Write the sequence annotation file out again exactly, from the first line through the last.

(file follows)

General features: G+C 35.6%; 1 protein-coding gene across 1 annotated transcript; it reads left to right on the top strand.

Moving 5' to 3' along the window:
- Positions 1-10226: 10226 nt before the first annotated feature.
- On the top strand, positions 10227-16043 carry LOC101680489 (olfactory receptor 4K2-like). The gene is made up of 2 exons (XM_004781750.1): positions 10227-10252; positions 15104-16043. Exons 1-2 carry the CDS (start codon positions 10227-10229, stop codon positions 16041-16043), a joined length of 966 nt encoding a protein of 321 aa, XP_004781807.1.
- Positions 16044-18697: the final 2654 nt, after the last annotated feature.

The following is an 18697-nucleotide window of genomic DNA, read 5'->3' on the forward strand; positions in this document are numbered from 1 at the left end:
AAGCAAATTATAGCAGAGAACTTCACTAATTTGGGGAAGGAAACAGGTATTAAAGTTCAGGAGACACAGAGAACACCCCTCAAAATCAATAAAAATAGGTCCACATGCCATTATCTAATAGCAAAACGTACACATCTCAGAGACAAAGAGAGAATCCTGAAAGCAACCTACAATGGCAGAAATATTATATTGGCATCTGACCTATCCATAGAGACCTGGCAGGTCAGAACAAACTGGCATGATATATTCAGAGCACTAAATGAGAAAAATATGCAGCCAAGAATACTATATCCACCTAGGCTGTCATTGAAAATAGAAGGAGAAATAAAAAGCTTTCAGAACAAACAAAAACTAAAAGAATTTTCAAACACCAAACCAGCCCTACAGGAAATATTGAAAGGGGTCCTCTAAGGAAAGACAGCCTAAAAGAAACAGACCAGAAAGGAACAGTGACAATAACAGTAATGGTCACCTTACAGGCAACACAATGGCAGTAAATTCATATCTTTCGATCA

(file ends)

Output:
General features: G+C 35.6%; 1 protein-coding gene across 1 annotated transcript; it reads left to right on the top strand.

Moving 5' to 3' along the window:
- Positions 1-10226: 10226 nt before the first annotated feature.
- On the top strand, positions 10227-16043 carry LOC101680489 (olfactory receptor 4K2-like). The gene is made up of 2 exons (XM_004781750.1): positions 10227-10252; positions 15104-16043. Exons 1-2 carry the CDS (start codon positions 10227-10229, stop codon positions 16041-16043), a joined length of 966 nt encoding a protein of 321 aa, XP_004781807.1.
- Positions 16044-18697: the final 2654 nt, after the last annotated feature.

The following is an 18697-nucleotide window of genomic DNA, read 5'->3' on the forward strand; positions in this document are numbered from 1 at the left end:
AAGCAAATTATAGCAGAGAACTTCACTAATTTGGGGAAGGAAACAGGTATTAAAGTTCAGGAGACACAGAGAACACCCCTCAAAATCAATAAAAATAGGTCCACATGCCATTATCTAATAGCAAAACGTACACATCTCAGAGACAAAGAGAGAATCCTGAAAGCAACCTACAATGGCAGAAATATTATATTGGCATCTGACCTATCCATAGAGACCTGGCAGGTCAGAACAAACTGGCATGATATATTCAGAGCACTAAATGAGAAAAATATGCAGCCAAGAATACTATATCCACCTAGGCTGTCATTGAAAATAGAAGGAGAAATAAAAAGCTTTCAGAACAAACAAAAACTAAAAGAATTTTCAAACACCAAACCAGCCCTACAGGAAATATTGAAAGGGGTCCTCTAAGGAAAGACAGCCTAAAAGAAACAGACCAGAAAGGAACAGTGACAATAACAGTAATGGTCACCTTACAGGCAACACAATGGCAGTAAATTCATATCTTTCGATCA